Sunday Morning! The Art Life of David Lynch

Rufus F.

Rufus is a likeable curmudgeon. He has a PhD in History, sang for a decade in a punk band, and recently moved to NYC after nearly two decades in Canada. He wrote the book "The Paris Bureau" from Dio Press (2021).

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11 Responses

  1. InMD says:

    Good essay. I’ve always seen Twin Peaks as sort of a mid point between the earlier, in your face weird Lynch movies and the more polished ones he’s done since, starting with Lost Highway (also my favorite). I don’t see a point in re-evaluating it in a deep way anymore than I’d do it for a sophomore album of a band that grew to greatness or for early episode strangeness of a good tv series. And that may be where I disagree with you somewhat. I think there were growing pains in that film. You can appreciate them the same way you can appreciate the not-quite-there-yet production value of some of those aforementioned albums but youd never mistake it for the masterpiece.

    On an unrelated note but possibly up your alley I saw Pig Destroyer last night in Baltimore. You’ll be happy to know DC hardcore lives on and there was a quite good opening act for those into that sort of thing. I think I appreciate it more now that I’m relegated to old guy standing in the back status.Report

    • Rufus F. in reply to InMD says:

      That’s cool! I probably still know people who are playing hardcore in DC. Interesting connection here too- there’s a point in the David Lynch documentary in which he talks about Boise and how happy it was and then the family moved to Alexandria, Virginia and he says something like “I remember Virginia as darkness and night”. That was where he fell in with a bad crowd and drank excessively and “the darkness” entered his life. Having been to Alexandria (where Pig Destroyer is from), I get it!Report

      • InMD in reply to Rufus F. says:

        Ha! It’s funny you say that because when my wife and I met she was living in Alexandria and I actually kind of liked it down there. I definitely find it preferable to Arlington or Fairfax but I’m from the other side of the river so what do I know?Report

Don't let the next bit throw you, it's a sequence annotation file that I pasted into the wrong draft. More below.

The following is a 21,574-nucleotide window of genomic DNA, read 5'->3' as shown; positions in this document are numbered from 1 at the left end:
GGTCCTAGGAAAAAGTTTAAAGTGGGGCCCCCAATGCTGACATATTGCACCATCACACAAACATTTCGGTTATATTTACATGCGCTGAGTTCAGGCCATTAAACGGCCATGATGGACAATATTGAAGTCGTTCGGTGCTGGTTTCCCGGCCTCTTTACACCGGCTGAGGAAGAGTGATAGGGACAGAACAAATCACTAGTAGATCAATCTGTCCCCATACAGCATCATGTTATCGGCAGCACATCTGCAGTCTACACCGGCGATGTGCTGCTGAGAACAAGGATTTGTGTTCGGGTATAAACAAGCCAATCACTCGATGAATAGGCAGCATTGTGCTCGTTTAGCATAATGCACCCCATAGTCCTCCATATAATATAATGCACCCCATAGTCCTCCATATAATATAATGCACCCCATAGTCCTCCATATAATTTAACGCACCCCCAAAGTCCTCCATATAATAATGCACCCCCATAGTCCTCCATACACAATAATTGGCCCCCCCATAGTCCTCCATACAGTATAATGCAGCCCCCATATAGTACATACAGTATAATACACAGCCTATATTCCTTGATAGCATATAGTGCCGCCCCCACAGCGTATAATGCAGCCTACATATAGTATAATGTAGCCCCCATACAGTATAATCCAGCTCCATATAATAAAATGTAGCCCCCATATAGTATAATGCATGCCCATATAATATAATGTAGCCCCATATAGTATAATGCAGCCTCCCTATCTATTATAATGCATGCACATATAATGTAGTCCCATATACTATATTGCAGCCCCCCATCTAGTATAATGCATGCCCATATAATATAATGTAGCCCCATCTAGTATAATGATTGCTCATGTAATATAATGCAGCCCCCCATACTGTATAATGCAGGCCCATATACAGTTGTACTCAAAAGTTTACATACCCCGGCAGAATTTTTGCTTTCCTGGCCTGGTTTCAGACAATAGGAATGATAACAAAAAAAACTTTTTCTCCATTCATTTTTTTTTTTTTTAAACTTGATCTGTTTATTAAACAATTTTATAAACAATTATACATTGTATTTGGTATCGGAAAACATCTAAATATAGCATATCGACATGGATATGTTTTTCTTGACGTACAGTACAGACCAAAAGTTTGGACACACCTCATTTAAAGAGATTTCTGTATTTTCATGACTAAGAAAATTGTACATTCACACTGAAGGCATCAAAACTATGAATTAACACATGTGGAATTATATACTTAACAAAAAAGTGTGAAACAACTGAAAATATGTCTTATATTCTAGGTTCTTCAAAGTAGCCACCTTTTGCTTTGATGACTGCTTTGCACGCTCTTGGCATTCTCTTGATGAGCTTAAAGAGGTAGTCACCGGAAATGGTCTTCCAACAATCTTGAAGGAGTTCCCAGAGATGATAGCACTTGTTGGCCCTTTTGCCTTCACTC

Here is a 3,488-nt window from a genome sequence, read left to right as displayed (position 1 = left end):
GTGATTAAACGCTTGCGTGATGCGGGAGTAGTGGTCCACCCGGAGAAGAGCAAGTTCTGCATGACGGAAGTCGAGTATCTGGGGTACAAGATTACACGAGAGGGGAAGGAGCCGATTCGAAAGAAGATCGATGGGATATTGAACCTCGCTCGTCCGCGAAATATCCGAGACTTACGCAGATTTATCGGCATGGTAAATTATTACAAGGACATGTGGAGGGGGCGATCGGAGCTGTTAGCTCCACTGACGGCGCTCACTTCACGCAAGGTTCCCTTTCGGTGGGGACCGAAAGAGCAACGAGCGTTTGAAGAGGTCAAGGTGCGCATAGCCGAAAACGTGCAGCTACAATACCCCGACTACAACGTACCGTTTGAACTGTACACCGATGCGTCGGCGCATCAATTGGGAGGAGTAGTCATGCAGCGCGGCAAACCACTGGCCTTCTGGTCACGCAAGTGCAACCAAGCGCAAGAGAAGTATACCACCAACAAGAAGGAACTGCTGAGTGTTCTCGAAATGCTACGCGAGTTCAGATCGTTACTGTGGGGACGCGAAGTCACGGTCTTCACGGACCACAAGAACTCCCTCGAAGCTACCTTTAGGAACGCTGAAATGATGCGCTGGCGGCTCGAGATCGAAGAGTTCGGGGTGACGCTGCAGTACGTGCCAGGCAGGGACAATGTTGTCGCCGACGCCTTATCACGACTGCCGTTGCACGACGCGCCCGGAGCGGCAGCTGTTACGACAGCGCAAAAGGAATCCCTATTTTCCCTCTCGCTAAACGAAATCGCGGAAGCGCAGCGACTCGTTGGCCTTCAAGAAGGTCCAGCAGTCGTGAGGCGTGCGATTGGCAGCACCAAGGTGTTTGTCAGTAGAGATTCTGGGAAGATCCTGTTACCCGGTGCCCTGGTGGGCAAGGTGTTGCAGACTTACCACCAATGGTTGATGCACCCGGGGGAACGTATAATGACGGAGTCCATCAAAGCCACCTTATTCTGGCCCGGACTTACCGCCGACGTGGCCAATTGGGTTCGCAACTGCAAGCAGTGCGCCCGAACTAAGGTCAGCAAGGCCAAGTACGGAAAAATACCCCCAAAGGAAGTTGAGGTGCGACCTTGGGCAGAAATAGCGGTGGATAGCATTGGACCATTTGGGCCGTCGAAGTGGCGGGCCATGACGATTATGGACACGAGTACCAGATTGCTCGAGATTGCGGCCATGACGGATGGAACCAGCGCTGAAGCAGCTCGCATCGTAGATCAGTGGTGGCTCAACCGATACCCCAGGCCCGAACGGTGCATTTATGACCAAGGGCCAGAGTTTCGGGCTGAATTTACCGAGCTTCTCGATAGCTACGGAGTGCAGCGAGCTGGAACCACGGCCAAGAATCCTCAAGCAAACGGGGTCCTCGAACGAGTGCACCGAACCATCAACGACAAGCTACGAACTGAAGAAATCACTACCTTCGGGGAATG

2. Mike Schilling says:

    Quentin Tarantino (who has plenty of room to talk on this count) said he felt that “David Lynch had disappeared so far up his own ass that I have no desire to see another David Lynch movie until I hear something different.”

    Yeah, this is like LeBron complaining that Steph Curry gets away with traveling.Report

  3. aaron david says:

    Blue Velvet was one of the initial art house movies I cut my teeth on, along with My Life as a Dog and others from that period, as a high schooler. And much more so that Twin Peaks it opened my eyes to the idea of a person who, metaphorically, can stand just to the side of everyone else, and thus see things in a whole new light. That small-town bucolics, which I lived in, often had a seamy underbelly. Which showed more and more as I grew up and witnessed many things that people moved to the town to escape. I think the last film of his that I really enjoyed was Straight Story, I seemed such a subtle version of that heightened sense of absurdity.

    Not being a TV watcher, I never saw Fire Walk with me, as I never got into the TV show.Report

    • Rufus F. in reply to aaron david says:

      This is obviously like my opinion, man, but I came to the conclusion, while going through a list of all the movies released in the US in the 1980s, that the three I would absolutely include in the cannon of great cinema were Blue Velvet, E.T. and Raging Bull.Report

      • Aaron David in reply to Rufus F. says:

        I agree with Blue Velvet and Raging Bull, but I have no love for E.T. (and think it is a very subpar movie for Speilberg.) I know that puts me very much on the outside of my/our generation, but that movie gave me a particular loathing of wish-fulfillment fantasies.Report

        • Rufus F. in reply to Aaron David says:

          I have a thing for movies that could easily be silent films and that’s what appeals to me still about E.T.- it’s very visual. It reminds me of a Méliès film or a dream.Report